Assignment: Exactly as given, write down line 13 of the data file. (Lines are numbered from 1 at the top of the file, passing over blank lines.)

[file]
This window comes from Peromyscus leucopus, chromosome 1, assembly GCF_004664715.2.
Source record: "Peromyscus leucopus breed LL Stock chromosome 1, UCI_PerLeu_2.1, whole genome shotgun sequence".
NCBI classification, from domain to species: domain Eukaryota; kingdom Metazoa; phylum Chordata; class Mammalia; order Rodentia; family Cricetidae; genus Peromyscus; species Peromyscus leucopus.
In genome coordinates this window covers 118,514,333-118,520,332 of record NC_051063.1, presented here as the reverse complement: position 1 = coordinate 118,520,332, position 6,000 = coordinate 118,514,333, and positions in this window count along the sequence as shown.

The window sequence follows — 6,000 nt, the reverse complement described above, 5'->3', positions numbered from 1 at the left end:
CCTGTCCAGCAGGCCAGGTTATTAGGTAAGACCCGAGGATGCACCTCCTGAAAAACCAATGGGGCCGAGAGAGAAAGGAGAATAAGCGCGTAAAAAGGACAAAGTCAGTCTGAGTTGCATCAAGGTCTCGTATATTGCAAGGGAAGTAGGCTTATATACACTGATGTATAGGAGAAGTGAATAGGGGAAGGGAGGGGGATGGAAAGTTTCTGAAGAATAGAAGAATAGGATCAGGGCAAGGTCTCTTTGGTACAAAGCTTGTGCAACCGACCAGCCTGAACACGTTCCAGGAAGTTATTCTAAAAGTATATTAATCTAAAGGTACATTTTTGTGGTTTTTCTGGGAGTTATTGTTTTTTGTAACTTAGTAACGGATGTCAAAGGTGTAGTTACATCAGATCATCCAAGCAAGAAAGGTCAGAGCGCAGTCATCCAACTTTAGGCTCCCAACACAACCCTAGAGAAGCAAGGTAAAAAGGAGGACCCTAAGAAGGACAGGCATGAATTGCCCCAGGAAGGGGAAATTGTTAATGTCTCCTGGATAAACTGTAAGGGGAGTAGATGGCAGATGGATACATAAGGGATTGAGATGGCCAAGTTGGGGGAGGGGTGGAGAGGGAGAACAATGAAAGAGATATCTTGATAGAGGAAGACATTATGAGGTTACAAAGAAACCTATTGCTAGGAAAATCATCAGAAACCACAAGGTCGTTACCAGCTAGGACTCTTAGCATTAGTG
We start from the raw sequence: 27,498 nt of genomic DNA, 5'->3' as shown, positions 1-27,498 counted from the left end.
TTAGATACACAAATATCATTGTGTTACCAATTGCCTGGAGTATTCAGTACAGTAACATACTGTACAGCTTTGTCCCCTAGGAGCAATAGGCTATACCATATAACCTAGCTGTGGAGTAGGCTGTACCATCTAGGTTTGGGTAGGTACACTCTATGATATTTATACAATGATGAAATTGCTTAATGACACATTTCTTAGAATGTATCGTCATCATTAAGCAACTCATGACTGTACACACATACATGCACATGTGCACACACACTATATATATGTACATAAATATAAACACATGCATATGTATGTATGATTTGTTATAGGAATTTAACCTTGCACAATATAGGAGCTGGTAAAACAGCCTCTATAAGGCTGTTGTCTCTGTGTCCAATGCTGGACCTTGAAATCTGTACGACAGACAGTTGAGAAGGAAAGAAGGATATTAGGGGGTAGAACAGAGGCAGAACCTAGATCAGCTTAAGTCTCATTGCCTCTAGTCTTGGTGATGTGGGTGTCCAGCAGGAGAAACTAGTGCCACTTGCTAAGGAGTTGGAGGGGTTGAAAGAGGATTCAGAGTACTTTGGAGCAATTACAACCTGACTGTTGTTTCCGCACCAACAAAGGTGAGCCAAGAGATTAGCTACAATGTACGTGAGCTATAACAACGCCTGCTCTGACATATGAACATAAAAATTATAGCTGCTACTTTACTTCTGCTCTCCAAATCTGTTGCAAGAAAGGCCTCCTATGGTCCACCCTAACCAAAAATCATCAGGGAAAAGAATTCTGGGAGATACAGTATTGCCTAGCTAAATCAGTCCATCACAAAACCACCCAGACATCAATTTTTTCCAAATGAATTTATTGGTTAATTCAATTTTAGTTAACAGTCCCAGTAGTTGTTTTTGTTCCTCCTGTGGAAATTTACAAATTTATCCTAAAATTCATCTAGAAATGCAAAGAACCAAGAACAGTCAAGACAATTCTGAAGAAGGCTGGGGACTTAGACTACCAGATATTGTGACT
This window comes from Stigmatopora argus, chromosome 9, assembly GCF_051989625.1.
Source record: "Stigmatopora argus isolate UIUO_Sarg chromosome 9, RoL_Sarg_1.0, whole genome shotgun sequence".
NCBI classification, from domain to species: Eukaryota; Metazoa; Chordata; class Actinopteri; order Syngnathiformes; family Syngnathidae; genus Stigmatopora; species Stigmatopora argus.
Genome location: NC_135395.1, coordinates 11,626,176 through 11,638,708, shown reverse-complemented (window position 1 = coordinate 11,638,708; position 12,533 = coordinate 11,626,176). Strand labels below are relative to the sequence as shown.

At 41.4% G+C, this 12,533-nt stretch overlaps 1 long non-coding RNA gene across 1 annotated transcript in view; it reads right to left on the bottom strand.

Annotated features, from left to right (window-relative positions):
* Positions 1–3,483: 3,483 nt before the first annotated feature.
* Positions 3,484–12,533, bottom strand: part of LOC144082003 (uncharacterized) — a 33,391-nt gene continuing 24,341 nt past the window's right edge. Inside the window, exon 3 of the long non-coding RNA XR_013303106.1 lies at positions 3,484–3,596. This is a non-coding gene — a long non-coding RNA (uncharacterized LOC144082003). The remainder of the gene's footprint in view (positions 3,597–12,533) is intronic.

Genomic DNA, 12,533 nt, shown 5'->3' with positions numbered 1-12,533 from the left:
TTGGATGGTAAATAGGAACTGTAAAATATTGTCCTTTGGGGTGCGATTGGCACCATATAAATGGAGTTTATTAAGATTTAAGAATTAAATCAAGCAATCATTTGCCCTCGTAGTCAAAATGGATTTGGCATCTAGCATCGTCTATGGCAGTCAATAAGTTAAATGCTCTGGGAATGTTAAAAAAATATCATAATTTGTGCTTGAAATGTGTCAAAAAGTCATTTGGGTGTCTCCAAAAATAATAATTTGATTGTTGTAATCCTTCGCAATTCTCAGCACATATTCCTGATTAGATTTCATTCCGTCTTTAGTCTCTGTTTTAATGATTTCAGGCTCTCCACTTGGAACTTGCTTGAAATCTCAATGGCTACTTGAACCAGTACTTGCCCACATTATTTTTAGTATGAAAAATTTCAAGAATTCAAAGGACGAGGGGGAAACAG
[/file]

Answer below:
At 41.4% G+C, this 12,533-nt stretch overlaps 1 long non-coding RNA gene across 1 annotated transcript in view; it reads right to left on the bottom strand.